Johnson City Mayor Ralph Van Brocklin said decreasing the euthanasia of animals is an effort that takes on “multiple fronts,” which include construction of the new Washington County/Johnson City Animal Shelter, low-cost spay/neuter programs, education on the importance of spaying and neutering and the spay/neuter ordinance up for the City Commission’s consideration Thursday evening.
The commission, by a 4-1 vote, passed the first reading of an ordinance to adopt a citywide spay/neuter regulation. Commissioner Jeff Banyas cast the dissenting vote.
City Manager Pete Peterson said the ordinance would require residents with a dog or cat 6 months old or older to spay or neuter the animal. Service dogs, working police dogs, non-residents and those who have a certificate from a licensed veterinarian stating that altering an animal would endanger its life would be exempt. Animal shelters, veterinary hospitals and commercial breeders licensed by the state would also be exempt from the ordinance.
Non-exempt owners wishing to keep an unaltered animal would be required to purchase a $25 permit. Peterson said his understanding of the ordinance is that first-offense violators would have 30 days to have a pet altered or purchase the permit. At the end of the 30-day period, those taking no action would be considered to be in violation of the ordinance, which would subject them to Municipal Court.
“Once you get to that level, you could be cited each day that the pet isn’t altered and it will cost you up to $50 per day until you have the pet altered or pay the $25,” Peterson said.
A similar ordinance was proposed in 2009 but failed in 2010.
Several members of the commission voiced support for the proposed ordinance, while others said their vote for approval was made in an effort to get the ordinance to the public-hearing phase that comes with the second reading.
“I’m in support of this ordinance to get it started on first reading so we can have public input next time,” Commissioner Jenny Brock said. “I think this ordinance, as we’ve been dealing with funding an animal shelter and looking at being able to build extra capacity so that we can house the abandoned dogs, our euthanasia rate in our shelter is abysmal, so we’re trying to find extra capacity for animals that show up on our doorstep from irresponsible pet owners. I think this ordinance ... is a humane way to try to decrease the number of abandoned animals and to decrease the euthanasia rate in our city.”
Van Brocklin also expressed his support of the ordinance.
“From my standpoint, while it’s a pretty tepid ordinance in many ways, it’s still something that will help the process overall,” he said. “I hope that as a commission we do end up adopting it. I know everybody is curious to hear what we will when it’s opened to a public hearing at our next meeting, and I, too, look forward to those comments.”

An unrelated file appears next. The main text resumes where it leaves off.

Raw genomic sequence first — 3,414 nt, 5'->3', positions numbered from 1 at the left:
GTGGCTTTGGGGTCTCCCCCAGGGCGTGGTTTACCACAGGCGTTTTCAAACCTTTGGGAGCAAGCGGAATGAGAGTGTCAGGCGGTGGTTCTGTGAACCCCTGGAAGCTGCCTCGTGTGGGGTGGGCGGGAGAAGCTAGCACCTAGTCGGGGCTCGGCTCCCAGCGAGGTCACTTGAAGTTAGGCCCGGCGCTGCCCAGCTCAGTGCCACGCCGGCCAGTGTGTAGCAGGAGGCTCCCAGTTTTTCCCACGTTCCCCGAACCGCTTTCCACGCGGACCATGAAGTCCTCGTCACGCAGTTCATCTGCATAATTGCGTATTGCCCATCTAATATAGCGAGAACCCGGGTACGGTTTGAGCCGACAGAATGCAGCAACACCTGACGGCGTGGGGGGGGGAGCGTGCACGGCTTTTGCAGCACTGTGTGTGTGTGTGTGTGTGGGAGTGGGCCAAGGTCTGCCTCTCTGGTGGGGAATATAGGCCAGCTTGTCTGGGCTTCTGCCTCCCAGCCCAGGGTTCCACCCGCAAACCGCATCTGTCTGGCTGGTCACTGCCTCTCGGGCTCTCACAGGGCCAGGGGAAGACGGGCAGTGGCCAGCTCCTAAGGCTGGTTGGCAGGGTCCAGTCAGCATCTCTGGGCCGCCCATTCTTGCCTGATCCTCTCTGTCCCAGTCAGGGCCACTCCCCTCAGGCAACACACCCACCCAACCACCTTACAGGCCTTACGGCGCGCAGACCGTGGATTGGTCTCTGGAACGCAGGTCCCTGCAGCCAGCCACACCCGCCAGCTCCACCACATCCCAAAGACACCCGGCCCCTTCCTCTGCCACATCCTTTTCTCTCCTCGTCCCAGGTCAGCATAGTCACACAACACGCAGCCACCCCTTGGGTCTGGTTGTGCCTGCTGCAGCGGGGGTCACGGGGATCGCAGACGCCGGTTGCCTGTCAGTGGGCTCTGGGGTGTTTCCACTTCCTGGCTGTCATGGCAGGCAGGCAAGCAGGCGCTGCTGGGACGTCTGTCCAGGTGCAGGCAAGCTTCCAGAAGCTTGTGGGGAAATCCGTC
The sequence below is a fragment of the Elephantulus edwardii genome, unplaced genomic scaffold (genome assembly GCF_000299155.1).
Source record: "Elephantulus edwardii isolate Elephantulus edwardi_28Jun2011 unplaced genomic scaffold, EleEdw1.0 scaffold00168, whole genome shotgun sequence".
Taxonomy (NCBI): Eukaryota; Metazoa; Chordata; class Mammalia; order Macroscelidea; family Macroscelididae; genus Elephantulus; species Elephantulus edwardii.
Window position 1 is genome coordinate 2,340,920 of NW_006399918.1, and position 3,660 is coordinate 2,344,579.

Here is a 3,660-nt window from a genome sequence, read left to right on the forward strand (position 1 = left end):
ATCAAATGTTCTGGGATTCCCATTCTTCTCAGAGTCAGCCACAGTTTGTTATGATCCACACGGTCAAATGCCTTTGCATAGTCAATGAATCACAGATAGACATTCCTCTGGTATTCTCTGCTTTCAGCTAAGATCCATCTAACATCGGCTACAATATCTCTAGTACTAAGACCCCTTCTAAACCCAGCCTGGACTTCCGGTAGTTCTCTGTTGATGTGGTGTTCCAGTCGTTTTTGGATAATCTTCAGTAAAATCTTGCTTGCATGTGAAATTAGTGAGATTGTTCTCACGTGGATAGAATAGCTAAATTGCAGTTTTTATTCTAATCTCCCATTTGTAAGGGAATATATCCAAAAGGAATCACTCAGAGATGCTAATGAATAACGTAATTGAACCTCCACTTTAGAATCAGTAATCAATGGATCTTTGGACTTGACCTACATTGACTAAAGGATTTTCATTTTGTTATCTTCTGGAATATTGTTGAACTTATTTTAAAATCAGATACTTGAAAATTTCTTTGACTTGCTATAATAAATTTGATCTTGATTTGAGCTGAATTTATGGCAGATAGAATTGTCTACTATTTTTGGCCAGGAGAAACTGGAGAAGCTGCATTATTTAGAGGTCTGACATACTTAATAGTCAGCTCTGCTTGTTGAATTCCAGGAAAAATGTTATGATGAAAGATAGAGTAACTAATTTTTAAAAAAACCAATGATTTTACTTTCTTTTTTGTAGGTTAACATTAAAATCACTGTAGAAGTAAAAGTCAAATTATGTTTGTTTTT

Enforcement of the ordinance would occur when animal control officers respond to violations of animal control laws. While responding to a complaint, officers would inquire as to whether the animal is spayed or neutered and, if it is not, a citation would be issued.
Vice Mayor Clayton Stout said he was voting to approve the first reading to get to the public comment phase. He said questions, such as how capable animal control is of enforcing the ordinance and if additional funding will be needed for enforcement, need to be answered.
“I think there’s some serious questions that we still need to address,” Stout said.
Commissioner David Tomita also said he was voting to approve the first reading to open the public hearing, but he said he was uncomfortable with the ordinance as it does not prohibit the city from becoming the “spay/neuter police.”
“Your responsible pet owners will spay and neuter their pets. ... Irresponsible pet owners will not, and they’re not going to come in and pay a $25 fee to not do it,” Tomita said. “They’re just not going to do it. I don’t know how effective it’s going to be. It might make us feel good, it might make us feel like we’re doing something, but I’m just not sure it’s going accomplish what we intend.”
“I echo Commissioner Tomita’s comments,” Banyas said.
At the start of Thursday’s meeting, Van Brocklin announced that General Shale will donate the brick for the new Washington County/Johnson City Animal Shelter building and the masonry product for the facility’s kennel areas. Van Brocklin said this announcement follows a Sept. 9 meeting he and animal shelter architect Tom Weems had with General Shale President/COO Charles Smith, Executive Vice President Mark Kinser and Vice President for Engineering Kevin Ham.
“The magnitude of this gift will likely approach that that was announced about a month ago from Roadrunner Markets,” Van Brocklin said. “So it’s a very significant, very nice and very generous donation from this great corporate citizen.
“The donation will allow them to showcase a product that has both load-bearing attributes and enhanced energy-efficiency attributes. This has been a discussion of the part of this commission over the last month or so about how important it is to have a facility that is going to be energy efficient when all is said is done.”